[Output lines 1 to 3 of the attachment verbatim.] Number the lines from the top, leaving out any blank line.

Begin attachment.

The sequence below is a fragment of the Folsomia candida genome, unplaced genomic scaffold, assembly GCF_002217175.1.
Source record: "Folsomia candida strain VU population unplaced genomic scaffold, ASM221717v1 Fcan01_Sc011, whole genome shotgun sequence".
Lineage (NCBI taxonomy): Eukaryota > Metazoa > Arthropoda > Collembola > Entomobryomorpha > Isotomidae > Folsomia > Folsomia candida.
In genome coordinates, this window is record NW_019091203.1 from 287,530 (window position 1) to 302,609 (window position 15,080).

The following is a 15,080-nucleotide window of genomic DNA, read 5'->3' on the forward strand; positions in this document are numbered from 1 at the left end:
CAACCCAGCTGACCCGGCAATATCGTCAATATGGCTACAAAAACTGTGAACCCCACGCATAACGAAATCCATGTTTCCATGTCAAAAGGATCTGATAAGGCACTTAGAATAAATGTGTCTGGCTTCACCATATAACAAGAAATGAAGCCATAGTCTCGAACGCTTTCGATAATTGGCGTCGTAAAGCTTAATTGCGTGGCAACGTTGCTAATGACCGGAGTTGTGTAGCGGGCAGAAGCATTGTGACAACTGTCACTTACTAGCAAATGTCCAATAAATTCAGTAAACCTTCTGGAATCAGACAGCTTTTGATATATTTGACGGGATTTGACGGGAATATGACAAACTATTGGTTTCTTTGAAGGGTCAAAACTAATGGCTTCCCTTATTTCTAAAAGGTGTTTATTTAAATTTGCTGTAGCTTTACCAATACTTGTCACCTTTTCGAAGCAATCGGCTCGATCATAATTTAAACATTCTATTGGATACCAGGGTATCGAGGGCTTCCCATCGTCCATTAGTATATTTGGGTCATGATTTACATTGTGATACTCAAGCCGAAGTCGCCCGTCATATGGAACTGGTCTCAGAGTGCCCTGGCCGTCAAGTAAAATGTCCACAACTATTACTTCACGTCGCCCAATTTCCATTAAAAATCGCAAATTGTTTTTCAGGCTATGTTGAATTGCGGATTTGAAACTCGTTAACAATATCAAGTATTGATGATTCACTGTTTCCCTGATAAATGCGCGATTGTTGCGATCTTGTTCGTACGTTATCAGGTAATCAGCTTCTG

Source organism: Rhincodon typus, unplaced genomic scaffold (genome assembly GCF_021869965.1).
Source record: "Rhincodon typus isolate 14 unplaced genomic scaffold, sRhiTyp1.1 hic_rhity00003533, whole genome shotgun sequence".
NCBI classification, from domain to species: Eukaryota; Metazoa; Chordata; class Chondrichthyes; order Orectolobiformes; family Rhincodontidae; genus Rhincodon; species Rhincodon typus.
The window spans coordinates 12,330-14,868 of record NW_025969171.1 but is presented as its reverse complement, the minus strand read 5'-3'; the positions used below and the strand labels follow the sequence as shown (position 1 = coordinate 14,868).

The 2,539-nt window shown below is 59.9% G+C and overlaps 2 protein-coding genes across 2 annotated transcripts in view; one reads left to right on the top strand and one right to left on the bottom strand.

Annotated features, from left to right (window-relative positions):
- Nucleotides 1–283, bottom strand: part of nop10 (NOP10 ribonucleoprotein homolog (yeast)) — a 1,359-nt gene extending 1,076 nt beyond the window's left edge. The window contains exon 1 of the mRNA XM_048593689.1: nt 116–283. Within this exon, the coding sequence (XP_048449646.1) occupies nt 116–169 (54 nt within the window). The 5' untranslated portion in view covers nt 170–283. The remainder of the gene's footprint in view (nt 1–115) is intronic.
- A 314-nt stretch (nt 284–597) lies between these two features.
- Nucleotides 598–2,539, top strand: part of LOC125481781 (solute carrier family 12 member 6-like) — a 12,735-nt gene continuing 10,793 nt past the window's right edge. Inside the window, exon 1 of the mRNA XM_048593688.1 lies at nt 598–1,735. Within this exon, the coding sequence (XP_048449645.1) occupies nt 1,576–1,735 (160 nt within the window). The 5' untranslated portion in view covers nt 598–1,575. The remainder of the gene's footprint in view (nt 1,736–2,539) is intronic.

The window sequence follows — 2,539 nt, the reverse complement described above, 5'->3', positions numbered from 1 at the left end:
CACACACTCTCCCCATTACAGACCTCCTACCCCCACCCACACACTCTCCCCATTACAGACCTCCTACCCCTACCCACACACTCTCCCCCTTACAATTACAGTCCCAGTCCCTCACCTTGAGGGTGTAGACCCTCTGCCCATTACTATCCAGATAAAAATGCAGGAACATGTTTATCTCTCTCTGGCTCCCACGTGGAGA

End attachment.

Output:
The sequence below is a fragment of the Folsomia candida genome, unplaced genomic scaffold, assembly GCF_002217175.1.
Source record: "Folsomia candida strain VU population unplaced genomic scaffold, ASM221717v1 Fcan01_Sc011, whole genome shotgun sequence".
Lineage (NCBI taxonomy): Eukaryota > Metazoa > Arthropoda > Collembola > Entomobryomorpha > Isotomidae > Folsomia > Folsomia candida.